As you can probably tell by the date, I ignored Superman & Lois when it premiered last month. A few years ago, I officially gave up on the Arrowverse outside of Arrow and The Flash. It wasn’t just that the formerly fun franchise had devolved into overbearing identity politics and woke hectoring, although that was one of the driving forces. The shows were beginning to dip in quality all around; they’d regurgitate the same storylines over and over (“I am [insert superhero here] no more!”), drown themselves in useless new characters that were often duplicates of existing fan favorites (Curtis, Chester, Nate), and lose sight of the very things that made them special in the first place (what possessed the Legends of Tomorrow crew to destroy the team dynamic they’d spent a season perfecting is beyond me). The big two gave me just enough to keep coming back, but I’d be lying if I said that I wasn’t relieved to have my watchlist reduced to one.
When Superman & Lois was announced, I wrote it off immediately. I’d seen and liked Tyler Hoechlin as Superman when he turned up on Supergirl, but he existed to be torn down so his cousin could look better, be it by getting defeated by her in combat or telling her how much better than him she was at every opportunity. And Elizabeth Tulloch’s Lois Lane turned the strong, confident character into a whiner with a victim complex, complaining about being paid less than Clark while telling the man she’s supposed to love that Supergirl is his superior, giggling away as she checked his privilege. I couldn’t take a whole series dedicated to clapping back at the Man of Steel. But then, people whose judgment I trust started telling me how much they loved it, so I finally relented and gave it a chance.
And it’s good.
Superman & Lois isn’t an origin story; it whizzes through the familiar plot points in five minutes during the pilot episode. It catches up with the pair after they’ve gotten married and had twin boys named Jonathan and Jordan (after Clark’s adopted and biological fathers, Jonathan Kent and Jor-El). As teenagers, Jonathan is happy and well-adjusted, while Jordan suffers from social anxiety disorder and shuts himself in from the rest of the world. When Martha Kent passes away, and Clark takes his family to Smallville for the funeral, the boys discover the ship that brought their father to Earth as a baby and, ultimately, that their dad is Superman. Wanting to balance fatherhood with saving the world, Clark and Lois decide to move the family from Metropolis to Smallville, allowing the kids to have a normal life while Clark can fly off to be a hero. But a simple change of scenery isn’t the cure-all he’d hoped it would be, and choosing between family and duty is a difficult decision he must make anew every day.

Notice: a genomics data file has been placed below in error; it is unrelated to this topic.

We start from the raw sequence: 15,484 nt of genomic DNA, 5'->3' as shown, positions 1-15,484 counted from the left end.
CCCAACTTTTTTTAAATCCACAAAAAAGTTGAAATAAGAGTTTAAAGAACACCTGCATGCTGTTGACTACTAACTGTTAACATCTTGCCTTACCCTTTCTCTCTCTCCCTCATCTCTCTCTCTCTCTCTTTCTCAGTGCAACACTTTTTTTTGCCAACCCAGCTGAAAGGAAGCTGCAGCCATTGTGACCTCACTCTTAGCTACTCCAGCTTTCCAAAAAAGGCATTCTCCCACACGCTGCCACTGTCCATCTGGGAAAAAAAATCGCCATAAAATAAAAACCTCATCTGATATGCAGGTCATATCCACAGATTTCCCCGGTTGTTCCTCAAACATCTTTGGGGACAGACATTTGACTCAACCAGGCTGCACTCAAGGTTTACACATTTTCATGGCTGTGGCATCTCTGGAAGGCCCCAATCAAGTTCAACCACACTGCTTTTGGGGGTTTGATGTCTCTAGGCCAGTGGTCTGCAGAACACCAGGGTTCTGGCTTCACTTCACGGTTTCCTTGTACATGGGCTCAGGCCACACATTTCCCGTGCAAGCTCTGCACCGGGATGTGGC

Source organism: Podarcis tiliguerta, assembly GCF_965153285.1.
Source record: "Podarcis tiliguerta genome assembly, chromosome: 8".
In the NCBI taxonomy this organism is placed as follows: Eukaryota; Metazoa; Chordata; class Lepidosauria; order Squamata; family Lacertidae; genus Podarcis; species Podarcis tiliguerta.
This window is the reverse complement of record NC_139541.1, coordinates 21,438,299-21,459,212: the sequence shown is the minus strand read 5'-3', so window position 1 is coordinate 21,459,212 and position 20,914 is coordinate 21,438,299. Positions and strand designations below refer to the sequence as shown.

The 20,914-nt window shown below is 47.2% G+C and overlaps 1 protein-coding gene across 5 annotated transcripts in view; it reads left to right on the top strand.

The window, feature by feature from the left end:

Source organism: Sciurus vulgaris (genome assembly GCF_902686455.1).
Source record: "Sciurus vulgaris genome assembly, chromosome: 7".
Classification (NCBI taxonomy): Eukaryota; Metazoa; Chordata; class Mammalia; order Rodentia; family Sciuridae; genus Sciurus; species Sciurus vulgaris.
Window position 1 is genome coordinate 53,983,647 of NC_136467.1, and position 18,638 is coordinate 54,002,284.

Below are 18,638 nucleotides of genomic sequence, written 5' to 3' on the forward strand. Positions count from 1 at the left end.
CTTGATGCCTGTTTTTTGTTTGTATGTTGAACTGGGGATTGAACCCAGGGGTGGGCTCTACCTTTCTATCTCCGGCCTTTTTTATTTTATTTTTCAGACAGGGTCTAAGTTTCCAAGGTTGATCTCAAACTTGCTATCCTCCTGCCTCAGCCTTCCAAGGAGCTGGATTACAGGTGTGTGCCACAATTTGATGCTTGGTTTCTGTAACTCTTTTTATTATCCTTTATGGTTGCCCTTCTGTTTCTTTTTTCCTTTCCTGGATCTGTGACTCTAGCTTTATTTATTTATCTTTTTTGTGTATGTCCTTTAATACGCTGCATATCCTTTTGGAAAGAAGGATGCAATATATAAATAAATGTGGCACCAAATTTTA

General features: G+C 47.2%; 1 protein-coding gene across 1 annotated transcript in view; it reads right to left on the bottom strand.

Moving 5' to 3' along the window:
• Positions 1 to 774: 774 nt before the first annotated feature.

That’s the setup, and it’s a great one. Instead of retelling the familiar story of Clark arriving in Metropolis, meeting Lois, becoming a hero, running afoul of Lex Luthor, and all the expected beats, Superman & Lois tells a different chapter in Superman’s life, one where he faces a new challenge that dwarfs any world-ending threat he’s faced. In this structure, the show demonstrates how well it understands Superman, particularly how to make him vulnerable. His greatest weakness is not Kryptonite or magic, but in the uselessness of his powers when faced with a tragedy that can’t be physically fought. Superman can stop a nuclear power plant from exploding or punch an alien monster into space, but how does he fix disappointing his son? How does he comfort a boy reeling from his first breakup? How does he choose between helping Lois win a vote at a town hall meeting and stopping a mad scientist from destroying a park? He doesn’t know, and neither would we if it was us in that situation, and it’s there that the series finds Superman’s humanity.
In Jonathan and Jordy, Superman & Lois takes a peek at Clark’s teenage years, revealing some of the realities of being a kid growing up with powers. Early on, Jordan discovers that he has some of his dad’s abilities, albeit on a much smaller scale due to his Earthling DNA. As a result, Jordan experiences the fear, frustration, and isolation Clark went through at his age. Jordan struggles to balance his strength with his desire to fit in at school, in being responsible with his powers instead of locking them away. But as Jordan excels, Jonathan is limited, the former superstar having to take a step back as his brother reaches his potential. The ties between Jonathan and Clark are subtler than Jordan’s, but they’re just as poignant; Jonathan is the one who sacrifices and who feels the weight of helping others at his own expense. And Clark, in turn, has to stretch his understanding of what it means to be a dad, rolling with each new hurdle a teen faces and figuring out how best to help his boys.
But as much as Jonathan and Jordan need Clark, the world needs Superman, and the voice of that need is Lois’ father, General Sam Lane. He reminds Clark that parenting is not his sole purpose, and maybe it shouldn’t be his priority either. And part of what makes Superman & Lois so fascinating is that he isn’t necessarily wrong; when Clark is busy trying to be father of the year, bad things happen to good people, and maybe Superman could have prevented them. There’s a great scene where Sam shows Clark how Metropolis has been deteriorating since he moved to Smallville; the criminal element has noticed that Superman isn’t around as much, and suddenly Intergang is on the rise, and the high-tech prisons housing the most dangerous supervillains don’t seem so secure anymore. This raises some important philosophical questions, like whether a man’s greatest duty is to his family or society, and what is the standard for choosing one over the other? The burdens of family and heroism are felt every day, and the choice isn’t always obvious.